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Everything posted by DaveP043

  1. I don't know all the adjustments available, but I believe one is the altitude, which CAN make a difference in distance. However, it seems possible that you could gain 10 to 15 yards with a different driver. I know I gained a similar amount by upgrading from my beloved old Titleist 910.
  2. I'm pretty sure he had a yardage to that cliff, he just hit it too far. if I heard right, he was blaming his caddie, or just complaining that his "perfect" shot ended up in a bad place. if you're going to lay up, then really lay up.
  3. With skins (for birdies) and closest to the pin on par 3s involved, its a no-brainer to play the forward tees. Whether it will do much to a player's total net score depends on the strengths of each individual player, and the design of the golf course.
  4. They deserve Mickelson's criticism? The USGA has screwed up every US Open for 30 years? The USGA has made some mistakes, but not nearly to the level that many of the players are alleging.
  5. It would be interesting to see the variety of swings. I'd bet that the ones that have been "successful", that are good players, have a whole lot in common. I'd bet that the swings of the less successful players are much more variable.
  6. I've read that the weather is what pushed the fescue greens to dormancy, unusual weather for the season. When water was applied to try to help the fescue recover, if fueled the growth of poa, resulting in the bumpy surfaces. Sometimes the best science doesn't work the way you hope it will.
  7. I think when you look at 30-handicappers, you see tons of different self-taught "natural" swings. Most of them work pretty poorly. When you see a group of 20-handicappers, the variations decrease. 10 handicappers, even smaller variability. Scratch players do lots and lots of things very similarly. Yes, there are outliers like Furyk, but even he does a few things very similarly to every other successful tour pro. There's a reason that those wild variations aren't present in better golfers, many of the variations simply don't work. So yes, individuality is fine, but INSISTING on maintaining all of your individual quirks can severely limit your potential.
  8. They don't say it should be easy to make the ball stop there, especially in a major championship. They don't say a shot to a bad spot on the green should be a simple 2-putt. I don't like to see a ball roll up to a hole, stop, and then roll back. But I don't mind seeing a not-quite-perfect putt from above the hole keep going.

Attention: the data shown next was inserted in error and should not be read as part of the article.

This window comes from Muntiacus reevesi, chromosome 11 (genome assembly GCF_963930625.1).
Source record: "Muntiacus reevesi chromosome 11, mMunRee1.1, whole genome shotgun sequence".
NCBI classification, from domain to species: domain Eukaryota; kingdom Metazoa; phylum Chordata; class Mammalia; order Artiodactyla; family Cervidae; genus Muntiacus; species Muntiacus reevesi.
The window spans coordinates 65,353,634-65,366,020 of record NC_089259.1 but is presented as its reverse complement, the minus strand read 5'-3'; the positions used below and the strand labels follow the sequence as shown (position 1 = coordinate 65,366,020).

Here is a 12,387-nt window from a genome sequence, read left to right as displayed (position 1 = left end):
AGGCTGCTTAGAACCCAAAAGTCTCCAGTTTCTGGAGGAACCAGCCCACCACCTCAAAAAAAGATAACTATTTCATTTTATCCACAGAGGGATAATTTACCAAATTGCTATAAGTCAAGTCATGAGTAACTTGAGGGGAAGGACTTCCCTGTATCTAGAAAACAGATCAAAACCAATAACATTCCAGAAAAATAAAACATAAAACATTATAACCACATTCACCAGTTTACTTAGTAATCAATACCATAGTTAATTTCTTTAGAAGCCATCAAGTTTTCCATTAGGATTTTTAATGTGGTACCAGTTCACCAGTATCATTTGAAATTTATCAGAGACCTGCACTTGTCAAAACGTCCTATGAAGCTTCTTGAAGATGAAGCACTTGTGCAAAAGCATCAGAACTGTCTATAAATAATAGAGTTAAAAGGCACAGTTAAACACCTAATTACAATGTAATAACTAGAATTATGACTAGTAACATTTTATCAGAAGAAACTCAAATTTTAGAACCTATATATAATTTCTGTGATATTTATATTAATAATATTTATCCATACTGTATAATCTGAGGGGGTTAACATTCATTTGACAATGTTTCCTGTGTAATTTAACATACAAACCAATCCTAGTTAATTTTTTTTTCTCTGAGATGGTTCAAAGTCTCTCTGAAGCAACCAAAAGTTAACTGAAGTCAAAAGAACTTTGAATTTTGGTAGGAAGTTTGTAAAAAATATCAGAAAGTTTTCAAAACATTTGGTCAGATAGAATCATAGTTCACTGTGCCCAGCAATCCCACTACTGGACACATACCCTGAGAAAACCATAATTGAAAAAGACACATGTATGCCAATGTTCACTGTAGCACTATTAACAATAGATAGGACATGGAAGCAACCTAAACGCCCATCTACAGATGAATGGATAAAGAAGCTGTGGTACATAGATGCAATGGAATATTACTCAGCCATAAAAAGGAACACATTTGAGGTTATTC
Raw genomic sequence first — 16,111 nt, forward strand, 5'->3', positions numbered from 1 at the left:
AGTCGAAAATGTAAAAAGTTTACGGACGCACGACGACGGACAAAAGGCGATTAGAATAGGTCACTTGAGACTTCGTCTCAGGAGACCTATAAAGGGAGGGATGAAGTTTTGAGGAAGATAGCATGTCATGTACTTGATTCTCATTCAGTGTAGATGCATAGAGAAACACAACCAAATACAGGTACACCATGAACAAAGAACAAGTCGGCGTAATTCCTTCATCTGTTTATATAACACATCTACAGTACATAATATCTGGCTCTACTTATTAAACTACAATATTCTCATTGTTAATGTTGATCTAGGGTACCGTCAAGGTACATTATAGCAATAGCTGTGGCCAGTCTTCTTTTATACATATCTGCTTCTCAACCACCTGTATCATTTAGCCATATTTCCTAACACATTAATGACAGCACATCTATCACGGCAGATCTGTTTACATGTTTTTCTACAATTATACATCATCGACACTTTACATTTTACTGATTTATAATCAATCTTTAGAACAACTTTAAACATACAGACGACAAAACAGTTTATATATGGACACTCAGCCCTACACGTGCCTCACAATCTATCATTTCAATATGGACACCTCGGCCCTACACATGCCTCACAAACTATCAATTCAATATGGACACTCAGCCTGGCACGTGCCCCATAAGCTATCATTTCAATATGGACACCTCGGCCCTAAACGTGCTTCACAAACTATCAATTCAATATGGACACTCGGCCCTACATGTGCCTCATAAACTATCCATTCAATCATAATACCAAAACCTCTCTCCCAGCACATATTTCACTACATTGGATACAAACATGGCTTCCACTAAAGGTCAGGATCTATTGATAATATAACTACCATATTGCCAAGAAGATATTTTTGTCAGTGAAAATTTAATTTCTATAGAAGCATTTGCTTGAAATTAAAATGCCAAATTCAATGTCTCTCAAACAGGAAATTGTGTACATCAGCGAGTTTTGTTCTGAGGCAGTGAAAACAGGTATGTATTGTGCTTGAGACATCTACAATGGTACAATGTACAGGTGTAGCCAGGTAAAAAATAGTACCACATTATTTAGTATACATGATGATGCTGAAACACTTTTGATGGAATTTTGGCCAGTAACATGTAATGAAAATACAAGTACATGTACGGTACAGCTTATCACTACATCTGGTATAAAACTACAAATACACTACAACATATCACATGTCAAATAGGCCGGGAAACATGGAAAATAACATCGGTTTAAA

9. No Pinehurst or Pebble Beach, no St Andrews or Carnoustie?
  10. I agree, and it would be appropriate for the course (Handicap Committee if one is active) to do the calculation and let all members know the correct procedure if the construction is going to take an extended period to complete. I believe the Committee would have the CR and Slope revised in the computerized system, so the change is made automatically when a player enters a score normally. In general, to me its more appropriate for an individual player to use 4-2, while 5-2 is generally more appropriate to be used by the Committee or management. I know if I'm on the Committee reviewing scores, I see that @humblepeasant played on Thursday, and entered a score with an odd CR and slope, I'll have questions for him.
  11. The first thing to remember is that these guys are a lot more talented than you and I, and they practice those kinds of things regularly. The pros can do a lot of things consistently that would be disastrous if I were to try. For myself, there are times when the ball is sitting down in really thick rough, and I want to get the club to the ball with the least possible grass in the path of the club. This means swinging down pretty steeply, and certainly looks (and feels) like a chop. This isn't a finely controlled shot, its a get-it-out-at-all-costs kind of shot. This is a little different from the semi-explosion shot that @gbogey describes. I use that too, using a higher clubhead speed can cut through the rough, while the open face limits how far the ball will fly (and roll).
  12. A club that doesn't get a lot of attention these days is the 5-wood (or even higher lofted woods). Honestly, I wouldn't have thought of it, but I heard Rory mention it in a post-round interview. If you want to hit a higher shot in that general distance range (not Rory's, but near the top end of your bag), a lofted wood might be a good solution.
  13. I think if you have a question, ask in the pro shop before you post your score. Minor changes shouldn't make a difference. In theory things should even out.